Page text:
US District Corut Judge John Bates today dismissed an ACLU lawsuit aimed at preventing the extralegal assassination of US-born cleric Anwar al-Awlaki, saying that the officials named in the lawsuit were immune from such suits and that Awlaki’s father, Nasser al-Awlaki, lacked standing to oppose his son’s pending killing.
Bates conceded his decision raised “perplexing questions” about the idea that President Obama needs a warrant to wiretap a US citizen but not to order his summary execution, but insisted that it was “up to the elected branches of government” to decide whether President Obama had the authority to order assassinations.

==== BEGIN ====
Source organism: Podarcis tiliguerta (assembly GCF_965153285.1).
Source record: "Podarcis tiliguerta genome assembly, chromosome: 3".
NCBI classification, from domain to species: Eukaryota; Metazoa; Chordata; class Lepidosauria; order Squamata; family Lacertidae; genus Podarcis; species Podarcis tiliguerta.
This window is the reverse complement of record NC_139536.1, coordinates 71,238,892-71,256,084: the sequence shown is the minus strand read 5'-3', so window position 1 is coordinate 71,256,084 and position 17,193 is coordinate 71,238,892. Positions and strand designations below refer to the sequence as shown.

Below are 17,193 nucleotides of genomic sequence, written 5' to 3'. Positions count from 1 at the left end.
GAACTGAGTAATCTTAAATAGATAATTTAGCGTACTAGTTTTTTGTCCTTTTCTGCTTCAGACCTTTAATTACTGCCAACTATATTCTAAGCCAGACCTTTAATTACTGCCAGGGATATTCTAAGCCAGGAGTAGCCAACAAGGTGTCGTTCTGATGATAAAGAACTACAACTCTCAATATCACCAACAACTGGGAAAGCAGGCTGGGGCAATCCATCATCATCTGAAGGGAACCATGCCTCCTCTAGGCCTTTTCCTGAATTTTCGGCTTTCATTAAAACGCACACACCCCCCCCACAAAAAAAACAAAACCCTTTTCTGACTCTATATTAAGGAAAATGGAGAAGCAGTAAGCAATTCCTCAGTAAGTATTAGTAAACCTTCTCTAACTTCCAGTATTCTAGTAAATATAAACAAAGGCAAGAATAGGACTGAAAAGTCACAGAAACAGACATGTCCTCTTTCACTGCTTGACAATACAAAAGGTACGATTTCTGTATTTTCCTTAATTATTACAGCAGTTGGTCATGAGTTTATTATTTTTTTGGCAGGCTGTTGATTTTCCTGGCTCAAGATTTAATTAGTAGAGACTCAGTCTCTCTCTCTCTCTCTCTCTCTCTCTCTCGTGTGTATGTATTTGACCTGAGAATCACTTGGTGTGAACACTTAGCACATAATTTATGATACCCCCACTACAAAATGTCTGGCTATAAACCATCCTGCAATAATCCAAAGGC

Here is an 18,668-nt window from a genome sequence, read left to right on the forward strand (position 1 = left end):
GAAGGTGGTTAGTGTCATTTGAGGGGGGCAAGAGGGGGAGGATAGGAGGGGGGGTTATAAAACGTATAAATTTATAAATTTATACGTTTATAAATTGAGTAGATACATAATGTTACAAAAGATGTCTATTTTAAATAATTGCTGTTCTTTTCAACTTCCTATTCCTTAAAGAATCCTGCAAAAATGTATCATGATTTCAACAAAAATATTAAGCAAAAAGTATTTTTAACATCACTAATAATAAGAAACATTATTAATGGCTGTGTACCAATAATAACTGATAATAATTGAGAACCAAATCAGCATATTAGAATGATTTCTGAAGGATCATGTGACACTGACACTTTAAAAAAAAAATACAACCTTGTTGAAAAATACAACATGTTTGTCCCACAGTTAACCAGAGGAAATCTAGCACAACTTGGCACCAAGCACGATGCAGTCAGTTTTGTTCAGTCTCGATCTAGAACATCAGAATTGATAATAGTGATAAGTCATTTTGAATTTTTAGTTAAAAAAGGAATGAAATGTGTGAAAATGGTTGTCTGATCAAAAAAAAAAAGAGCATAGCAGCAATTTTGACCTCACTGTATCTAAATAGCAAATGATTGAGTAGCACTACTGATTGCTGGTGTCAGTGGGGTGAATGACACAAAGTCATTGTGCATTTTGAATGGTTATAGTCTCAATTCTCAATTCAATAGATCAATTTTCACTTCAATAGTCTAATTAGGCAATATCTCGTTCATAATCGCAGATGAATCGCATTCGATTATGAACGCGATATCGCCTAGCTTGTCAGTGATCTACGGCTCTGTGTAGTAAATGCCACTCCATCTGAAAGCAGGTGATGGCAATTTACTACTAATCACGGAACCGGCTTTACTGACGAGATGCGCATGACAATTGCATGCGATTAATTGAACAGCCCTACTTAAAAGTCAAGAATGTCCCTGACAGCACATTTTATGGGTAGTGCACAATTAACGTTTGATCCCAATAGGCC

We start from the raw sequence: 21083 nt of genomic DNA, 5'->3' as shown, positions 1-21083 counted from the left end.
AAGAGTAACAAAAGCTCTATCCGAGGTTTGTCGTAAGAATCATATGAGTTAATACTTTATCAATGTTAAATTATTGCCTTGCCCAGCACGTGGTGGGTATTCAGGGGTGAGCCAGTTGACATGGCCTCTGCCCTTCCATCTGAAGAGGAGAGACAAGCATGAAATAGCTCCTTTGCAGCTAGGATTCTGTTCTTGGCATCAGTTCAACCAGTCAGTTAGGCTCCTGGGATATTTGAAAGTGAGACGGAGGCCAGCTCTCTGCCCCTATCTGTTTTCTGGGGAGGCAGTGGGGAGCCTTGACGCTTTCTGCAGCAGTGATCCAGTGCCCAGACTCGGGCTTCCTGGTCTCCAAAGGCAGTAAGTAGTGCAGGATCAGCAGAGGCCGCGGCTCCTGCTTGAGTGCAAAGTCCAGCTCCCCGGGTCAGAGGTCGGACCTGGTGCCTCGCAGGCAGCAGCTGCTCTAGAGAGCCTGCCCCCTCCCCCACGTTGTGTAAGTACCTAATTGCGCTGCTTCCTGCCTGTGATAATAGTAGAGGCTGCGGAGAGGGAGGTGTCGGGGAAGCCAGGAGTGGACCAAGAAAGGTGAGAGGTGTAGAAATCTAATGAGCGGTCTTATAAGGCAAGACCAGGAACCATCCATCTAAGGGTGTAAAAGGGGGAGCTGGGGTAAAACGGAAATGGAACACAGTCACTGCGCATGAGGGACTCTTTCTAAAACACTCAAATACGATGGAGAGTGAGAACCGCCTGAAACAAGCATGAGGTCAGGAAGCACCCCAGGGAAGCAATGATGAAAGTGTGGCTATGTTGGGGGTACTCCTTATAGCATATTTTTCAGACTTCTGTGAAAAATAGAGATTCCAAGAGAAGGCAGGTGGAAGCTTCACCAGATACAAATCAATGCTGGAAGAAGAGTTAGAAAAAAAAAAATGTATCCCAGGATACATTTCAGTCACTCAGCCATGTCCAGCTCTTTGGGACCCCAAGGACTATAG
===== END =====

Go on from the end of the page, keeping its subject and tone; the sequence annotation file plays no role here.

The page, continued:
Bates then went on to say any citizen calling for “jihad” shouldn’t expect to use the courts to defense his constitutional rights. Awlaki has been alleged to have ties with al-Qaeda in the Arabian Peninsula, but has yet to be charged with crimes related to this allegation, and the public charges have centered around him making anti-US speeches.
The ACLU condemned the verdict, with one of their lawyers noting that the ruling said “the government has unreviewable authority to carry out the targeted killings of any American, anywhere, whom the president deems to be a threat to the nation.” This has indeed been the position of the Justice Department.